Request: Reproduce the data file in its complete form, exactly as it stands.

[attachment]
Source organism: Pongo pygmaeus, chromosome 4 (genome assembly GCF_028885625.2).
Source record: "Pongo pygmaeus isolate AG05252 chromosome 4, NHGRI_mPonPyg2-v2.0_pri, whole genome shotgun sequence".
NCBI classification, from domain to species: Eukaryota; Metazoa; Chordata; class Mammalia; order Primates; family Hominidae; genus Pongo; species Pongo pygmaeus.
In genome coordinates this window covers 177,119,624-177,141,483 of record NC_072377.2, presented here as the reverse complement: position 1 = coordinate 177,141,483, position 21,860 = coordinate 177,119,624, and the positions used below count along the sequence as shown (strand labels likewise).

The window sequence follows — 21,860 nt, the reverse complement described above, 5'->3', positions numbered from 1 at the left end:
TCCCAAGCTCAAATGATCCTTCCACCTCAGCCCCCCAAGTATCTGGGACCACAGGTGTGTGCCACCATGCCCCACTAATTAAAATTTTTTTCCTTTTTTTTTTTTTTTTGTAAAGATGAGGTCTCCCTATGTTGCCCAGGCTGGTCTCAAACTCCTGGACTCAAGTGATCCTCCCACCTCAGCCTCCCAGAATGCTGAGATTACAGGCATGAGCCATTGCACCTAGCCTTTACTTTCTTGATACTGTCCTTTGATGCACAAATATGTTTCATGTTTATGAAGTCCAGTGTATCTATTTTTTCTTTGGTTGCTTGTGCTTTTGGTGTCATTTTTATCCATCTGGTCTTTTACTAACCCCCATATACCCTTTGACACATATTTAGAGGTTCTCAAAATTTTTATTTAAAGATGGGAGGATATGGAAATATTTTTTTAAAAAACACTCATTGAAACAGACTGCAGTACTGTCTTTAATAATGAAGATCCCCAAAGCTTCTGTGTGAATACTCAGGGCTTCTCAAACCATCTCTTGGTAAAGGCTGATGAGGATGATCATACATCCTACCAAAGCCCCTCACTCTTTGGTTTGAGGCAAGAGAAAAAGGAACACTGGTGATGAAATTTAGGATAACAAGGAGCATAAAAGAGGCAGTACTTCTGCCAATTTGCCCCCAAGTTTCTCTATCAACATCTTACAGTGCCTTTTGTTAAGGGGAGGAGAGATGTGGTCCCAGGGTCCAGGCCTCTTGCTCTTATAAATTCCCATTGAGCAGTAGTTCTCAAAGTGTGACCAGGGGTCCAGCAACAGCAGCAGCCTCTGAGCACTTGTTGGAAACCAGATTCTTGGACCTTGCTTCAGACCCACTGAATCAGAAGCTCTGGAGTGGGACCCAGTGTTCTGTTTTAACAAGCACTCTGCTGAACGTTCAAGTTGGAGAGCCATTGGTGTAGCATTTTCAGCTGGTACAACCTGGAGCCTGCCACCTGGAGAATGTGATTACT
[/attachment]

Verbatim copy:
Source organism: Pongo pygmaeus, chromosome 4 (genome assembly GCF_028885625.2).
Source record: "Pongo pygmaeus isolate AG05252 chromosome 4, NHGRI_mPonPyg2-v2.0_pri, whole genome shotgun sequence".
NCBI classification, from domain to species: Eukaryota; Metazoa; Chordata; class Mammalia; order Primates; family Hominidae; genus Pongo; species Pongo pygmaeus.
In genome coordinates this window covers 177,119,624-177,141,483 of record NC_072377.2, presented here as the reverse complement: position 1 = coordinate 177,141,483, position 21,860 = coordinate 177,119,624, and the positions used below count along the sequence as shown (strand labels likewise).

The window sequence follows — 21,860 nt, the reverse complement described above, 5'->3', positions numbered from 1 at the left end:
TCCCAAGCTCAAATGATCCTTCCACCTCAGCCCCCCAAGTATCTGGGACCACAGGTGTGTGCCACCATGCCCCACTAATTAAAATTTTTTTCCTTTTTTTTTTTTTTTTGTAAAGATGAGGTCTCCCTATGTTGCCCAGGCTGGTCTCAAACTCCTGGACTCAAGTGATCCTCCCACCTCAGCCTCCCAGAATGCTGAGATTACAGGCATGAGCCATTGCACCTAGCCTTTACTTTCTTGATACTGTCCTTTGATGCACAAATATGTTTCATGTTTATGAAGTCCAGTGTATCTATTTTTTCTTTGGTTGCTTGTGCTTTTGGTGTCATTTTTATCCATCTGGTCTTTTACTAACCCCCATATACCCTTTGACACATATTTAGAGGTTCTCAAAATTTTTATTTAAAGATGGGAGGATATGGAAATATTTTTTTAAAAAACACTCATTGAAACAGACTGCAGTACTGTCTTTAATAATGAAGATCCCCAAAGCTTCTGTGTGAATACTCAGGGCTTCTCAAACCATCTCTTGGTAAAGGCTGATGAGGATGATCATACATCCTACCAAAGCCCCTCACTCTTTGGTTTGAGGCAAGAGAAAAAGGAACACTGGTGATGAAATTTAGGATAACAAGGAGCATAAAAGAGGCAGTACTTCTGCCAATTTGCCCCCAAGTTTCTCTATCAACATCTTACAGTGCCTTTTGTTAAGGGGAGGAGAGATGTGGTCCCAGGGTCCAGGCCTCTTGCTCTTATAAATTCCCATTGAGCAGTAGTTCTCAAAGTGTGACCAGGGGTCCAGCAACAGCAGCAGCCTCTGAGCACTTGTTGGAAACCAGATTCTTGGACCTTGCTTCAGACCCACTGAATCAGAAGCTCTGGAGTGGGACCCAGTGTTCTGTTTTAACAAGCACTCTGCTGAACGTTCAAGTTGGAGAGCCATTGGTGTAGCATTTTCAGCTGGTACAACCTGGAGCCTGCCACCTGGAGAATGTGATTACT